Trump ends the speech by saying, “Thank you very much. And now I’m going to pay my respects to a very, very special place. Thank you very much.” He leaves for his walk to the church.

7:01 p.m.

Lafayette Square is clear. Trump leaves the White House on foot. Along with a security detail, some officials, and his daughter Ivanka, he crosses Pennsylvania Avenue, walks through the park and crosses H Street to stand in front of the Ashburton House, the church’s parish house. The walk takes about 4 minutes.

7:05 p.m.

Ivanka Trump takes a Bible from her purse and hands it to the president. Trump is photographed holding it. A reporter asks what his thoughts are.

President Donald Trump

We have a great country. That’s my thought. We have the best country in the world…we will make it even greater. And it won’t take long. It’s not going to take long. You see what’s going on, it’s coming back, it’s coming back strong. It’ll be greater than ever before.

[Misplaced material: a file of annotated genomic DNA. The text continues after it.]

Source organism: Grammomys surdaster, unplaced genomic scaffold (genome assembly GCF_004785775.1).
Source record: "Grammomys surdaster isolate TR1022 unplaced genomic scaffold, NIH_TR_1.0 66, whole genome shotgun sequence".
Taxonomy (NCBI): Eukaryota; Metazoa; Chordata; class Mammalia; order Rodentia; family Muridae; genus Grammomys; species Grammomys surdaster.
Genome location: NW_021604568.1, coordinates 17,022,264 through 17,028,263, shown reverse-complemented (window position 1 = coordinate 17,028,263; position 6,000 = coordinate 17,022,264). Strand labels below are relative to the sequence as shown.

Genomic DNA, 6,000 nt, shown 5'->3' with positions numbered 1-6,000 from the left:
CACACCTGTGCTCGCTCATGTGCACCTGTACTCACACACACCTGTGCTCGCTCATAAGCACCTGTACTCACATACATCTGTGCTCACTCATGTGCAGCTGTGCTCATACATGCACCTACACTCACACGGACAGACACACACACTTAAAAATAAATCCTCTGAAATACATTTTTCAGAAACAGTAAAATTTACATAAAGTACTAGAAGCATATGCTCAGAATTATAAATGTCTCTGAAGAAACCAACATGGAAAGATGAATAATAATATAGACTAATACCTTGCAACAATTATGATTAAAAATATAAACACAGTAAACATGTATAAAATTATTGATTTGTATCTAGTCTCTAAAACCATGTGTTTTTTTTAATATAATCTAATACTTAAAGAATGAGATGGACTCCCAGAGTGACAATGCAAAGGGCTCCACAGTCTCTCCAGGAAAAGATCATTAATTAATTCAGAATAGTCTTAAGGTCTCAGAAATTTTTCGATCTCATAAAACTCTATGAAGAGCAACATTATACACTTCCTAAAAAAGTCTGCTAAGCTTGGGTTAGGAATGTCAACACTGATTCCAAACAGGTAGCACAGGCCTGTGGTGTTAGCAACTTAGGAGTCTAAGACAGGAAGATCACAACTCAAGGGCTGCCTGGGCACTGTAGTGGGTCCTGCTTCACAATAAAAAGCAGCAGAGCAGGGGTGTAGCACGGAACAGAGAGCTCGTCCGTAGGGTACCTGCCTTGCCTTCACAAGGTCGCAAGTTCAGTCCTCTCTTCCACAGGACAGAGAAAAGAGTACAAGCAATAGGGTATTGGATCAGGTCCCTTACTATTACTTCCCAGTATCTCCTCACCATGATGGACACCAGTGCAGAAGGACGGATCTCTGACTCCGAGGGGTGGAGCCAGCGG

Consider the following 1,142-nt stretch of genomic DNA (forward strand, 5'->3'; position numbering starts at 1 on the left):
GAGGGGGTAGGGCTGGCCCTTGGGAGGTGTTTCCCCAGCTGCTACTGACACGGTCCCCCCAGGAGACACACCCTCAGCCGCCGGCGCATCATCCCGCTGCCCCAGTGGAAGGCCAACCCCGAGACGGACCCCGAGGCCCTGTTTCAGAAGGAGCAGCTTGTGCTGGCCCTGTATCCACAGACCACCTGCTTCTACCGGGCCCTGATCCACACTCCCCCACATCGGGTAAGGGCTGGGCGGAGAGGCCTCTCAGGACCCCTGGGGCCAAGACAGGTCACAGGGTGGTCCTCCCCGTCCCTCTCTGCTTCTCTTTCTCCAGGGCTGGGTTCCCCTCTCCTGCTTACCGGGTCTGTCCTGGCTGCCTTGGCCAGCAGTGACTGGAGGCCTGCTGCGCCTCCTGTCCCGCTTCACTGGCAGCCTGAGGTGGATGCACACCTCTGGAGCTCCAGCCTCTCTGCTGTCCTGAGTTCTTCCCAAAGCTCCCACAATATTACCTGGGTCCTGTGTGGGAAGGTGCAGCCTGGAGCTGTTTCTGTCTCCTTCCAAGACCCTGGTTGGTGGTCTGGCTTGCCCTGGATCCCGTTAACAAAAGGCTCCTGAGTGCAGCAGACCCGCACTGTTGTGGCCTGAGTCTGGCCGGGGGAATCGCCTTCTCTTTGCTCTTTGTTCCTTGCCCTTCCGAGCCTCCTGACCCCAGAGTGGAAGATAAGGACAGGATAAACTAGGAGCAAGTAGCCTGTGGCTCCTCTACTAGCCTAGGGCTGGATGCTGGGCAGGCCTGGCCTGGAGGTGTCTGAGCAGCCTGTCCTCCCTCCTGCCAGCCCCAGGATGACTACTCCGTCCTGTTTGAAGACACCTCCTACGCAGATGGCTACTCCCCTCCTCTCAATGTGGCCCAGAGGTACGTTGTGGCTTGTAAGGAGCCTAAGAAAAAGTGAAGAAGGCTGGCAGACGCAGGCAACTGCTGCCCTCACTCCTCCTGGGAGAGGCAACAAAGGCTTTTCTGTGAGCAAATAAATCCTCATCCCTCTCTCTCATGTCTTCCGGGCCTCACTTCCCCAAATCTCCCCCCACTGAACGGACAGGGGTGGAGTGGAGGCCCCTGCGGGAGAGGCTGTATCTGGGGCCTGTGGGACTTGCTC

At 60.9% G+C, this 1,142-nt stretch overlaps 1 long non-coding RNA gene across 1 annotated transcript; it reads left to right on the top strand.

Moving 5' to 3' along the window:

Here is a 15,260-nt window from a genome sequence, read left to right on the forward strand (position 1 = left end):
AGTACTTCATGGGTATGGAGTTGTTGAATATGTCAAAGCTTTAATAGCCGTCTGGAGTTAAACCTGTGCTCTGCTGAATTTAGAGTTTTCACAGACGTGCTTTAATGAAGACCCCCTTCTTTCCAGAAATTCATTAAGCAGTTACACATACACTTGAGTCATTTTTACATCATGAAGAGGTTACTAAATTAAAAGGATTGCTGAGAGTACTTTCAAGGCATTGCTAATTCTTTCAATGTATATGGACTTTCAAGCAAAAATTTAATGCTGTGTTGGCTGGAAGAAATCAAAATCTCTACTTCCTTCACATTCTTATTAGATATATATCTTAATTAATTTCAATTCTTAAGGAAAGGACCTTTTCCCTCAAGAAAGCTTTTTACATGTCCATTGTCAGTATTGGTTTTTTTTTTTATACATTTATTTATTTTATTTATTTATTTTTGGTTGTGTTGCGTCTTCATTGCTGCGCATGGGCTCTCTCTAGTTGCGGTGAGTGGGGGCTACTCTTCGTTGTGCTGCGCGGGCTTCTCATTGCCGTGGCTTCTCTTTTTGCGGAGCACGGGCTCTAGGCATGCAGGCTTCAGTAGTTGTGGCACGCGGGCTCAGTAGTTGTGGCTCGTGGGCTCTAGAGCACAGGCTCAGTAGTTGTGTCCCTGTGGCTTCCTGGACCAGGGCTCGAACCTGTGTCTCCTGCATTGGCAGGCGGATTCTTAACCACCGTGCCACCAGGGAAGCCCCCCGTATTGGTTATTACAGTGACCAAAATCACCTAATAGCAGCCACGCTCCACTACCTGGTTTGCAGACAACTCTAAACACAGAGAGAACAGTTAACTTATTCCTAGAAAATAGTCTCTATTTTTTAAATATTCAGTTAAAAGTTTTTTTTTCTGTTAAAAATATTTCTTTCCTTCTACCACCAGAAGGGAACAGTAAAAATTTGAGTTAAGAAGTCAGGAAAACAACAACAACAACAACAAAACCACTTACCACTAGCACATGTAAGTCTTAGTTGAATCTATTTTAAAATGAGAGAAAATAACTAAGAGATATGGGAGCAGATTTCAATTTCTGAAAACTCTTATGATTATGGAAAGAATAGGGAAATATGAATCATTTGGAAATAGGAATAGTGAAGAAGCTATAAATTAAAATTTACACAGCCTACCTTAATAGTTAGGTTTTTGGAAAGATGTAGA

Trump is later joined by Defense Secretary Mark Esper, Barr, national security adviser Robert O’Brien, chief of staff Mark Meadows and McEnany for additional photos.

7:18 p.m.

Trump arrives back at the White House.


In the days following the visit, Trump received criticism from many corners, which he characterized as partisan-based. 

  • “Donald Trump is the first president in my lifetime who does not try to unite the American people – does not even pretend to try. Instead he tries to divide us,” James Mattis, Marine Corps general and former defense secretary, wrote in the Atlantic.
  • “Tear-gassing peaceful protestors without provocation just so that the President could pose for photos outside a church dishonors every value that faith teaches us,” said House Speaker Nancy Pelosi, D-Calif., and Senate Minority Leader Charles Schumer, D-N.Y., in a joint statement.